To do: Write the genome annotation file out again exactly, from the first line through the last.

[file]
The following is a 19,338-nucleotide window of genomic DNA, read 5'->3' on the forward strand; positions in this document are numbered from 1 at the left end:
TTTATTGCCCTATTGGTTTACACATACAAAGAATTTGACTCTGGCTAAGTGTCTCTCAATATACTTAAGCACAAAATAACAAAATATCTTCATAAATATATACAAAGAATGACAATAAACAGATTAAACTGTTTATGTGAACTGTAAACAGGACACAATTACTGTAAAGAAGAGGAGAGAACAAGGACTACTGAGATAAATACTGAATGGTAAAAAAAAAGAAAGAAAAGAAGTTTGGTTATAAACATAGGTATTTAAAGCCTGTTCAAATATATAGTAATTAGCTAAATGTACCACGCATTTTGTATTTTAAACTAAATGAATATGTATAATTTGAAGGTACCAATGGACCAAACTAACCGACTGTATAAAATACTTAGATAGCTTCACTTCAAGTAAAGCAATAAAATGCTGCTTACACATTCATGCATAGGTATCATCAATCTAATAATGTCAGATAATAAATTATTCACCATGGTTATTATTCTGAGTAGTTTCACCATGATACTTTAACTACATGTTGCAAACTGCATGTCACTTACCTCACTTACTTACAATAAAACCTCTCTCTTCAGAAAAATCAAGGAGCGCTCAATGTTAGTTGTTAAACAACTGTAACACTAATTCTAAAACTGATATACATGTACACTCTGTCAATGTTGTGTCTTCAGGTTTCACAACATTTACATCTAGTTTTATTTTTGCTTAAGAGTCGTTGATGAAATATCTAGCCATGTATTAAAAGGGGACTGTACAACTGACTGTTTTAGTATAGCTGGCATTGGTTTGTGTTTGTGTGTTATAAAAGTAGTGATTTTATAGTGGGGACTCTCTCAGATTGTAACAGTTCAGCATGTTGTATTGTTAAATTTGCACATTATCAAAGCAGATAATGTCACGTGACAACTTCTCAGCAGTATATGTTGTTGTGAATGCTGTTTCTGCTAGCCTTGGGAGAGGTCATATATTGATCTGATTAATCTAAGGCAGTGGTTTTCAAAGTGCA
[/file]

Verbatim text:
The following is a 19,338-nucleotide window of genomic DNA, read 5'->3' on the forward strand; positions in this document are numbered from 1 at the left end:
TTTATTGCCCTATTGGTTTACACATACAAAGAATTTGACTCTGGCTAAGTGTCTCTCAATATACTTAAGCACAAAATAACAAAATATCTTCATAAATATATACAAAGAATGACAATAAACAGATTAAACTGTTTATGTGAACTGTAAACAGGACACAATTACTGTAAAGAAGAGGAGAGAACAAGGACTACTGAGATAAATACTGAATGGTAAAAAAAAAGAAAGAAAAGAAGTTTGGTTATAAACATAGGTATTTAAAGCCTGTTCAAATATATAGTAATTAGCTAAATGTACCACGCATTTTGTATTTTAAACTAAATGAATATGTATAATTTGAAGGTACCAATGGACCAAACTAACCGACTGTATAAAATACTTAGATAGCTTCACTTCAAGTAAAGCAATAAAATGCTGCTTACACATTCATGCATAGGTATCATCAATCTAATAATGTCAGATAATAAATTATTCACCATGGTTATTATTCTGAGTAGTTTCACCATGATACTTTAACTACATGTTGCAAACTGCATGTCACTTACCTCACTTACTTACAATAAAACCTCTCTCTTCAGAAAAATCAAGGAGCGCTCAATGTTAGTTGTTAAACAACTGTAACACTAATTCTAAAACTGATATACATGTACACTCTGTCAATGTTGTGTCTTCAGGTTTCACAACATTTACATCTAGTTTTATTTTTGCTTAAGAGTCGTTGATGAAATATCTAGCCATGTATTAAAAGGGGACTGTACAACTGACTGTTTTAGTATAGCTGGCATTGGTTTGTGTTTGTGTGTTATAAAAGTAGTGATTTTATAGTGGGGACTCTCTCAGATTGTAACAGTTCAGCATGTTGTATTGTTAAATTTGCACATTATCAAAGCAGATAATGTCACGTGACAACTTCTCAGCAGTATATGTTGTTGTGAATGCTGTTTCTGCTAGCCTTGGGAGAGGTCATATATTGATCTGATTAATCTAAGGCAGTGGTTTTCAAAGTGCA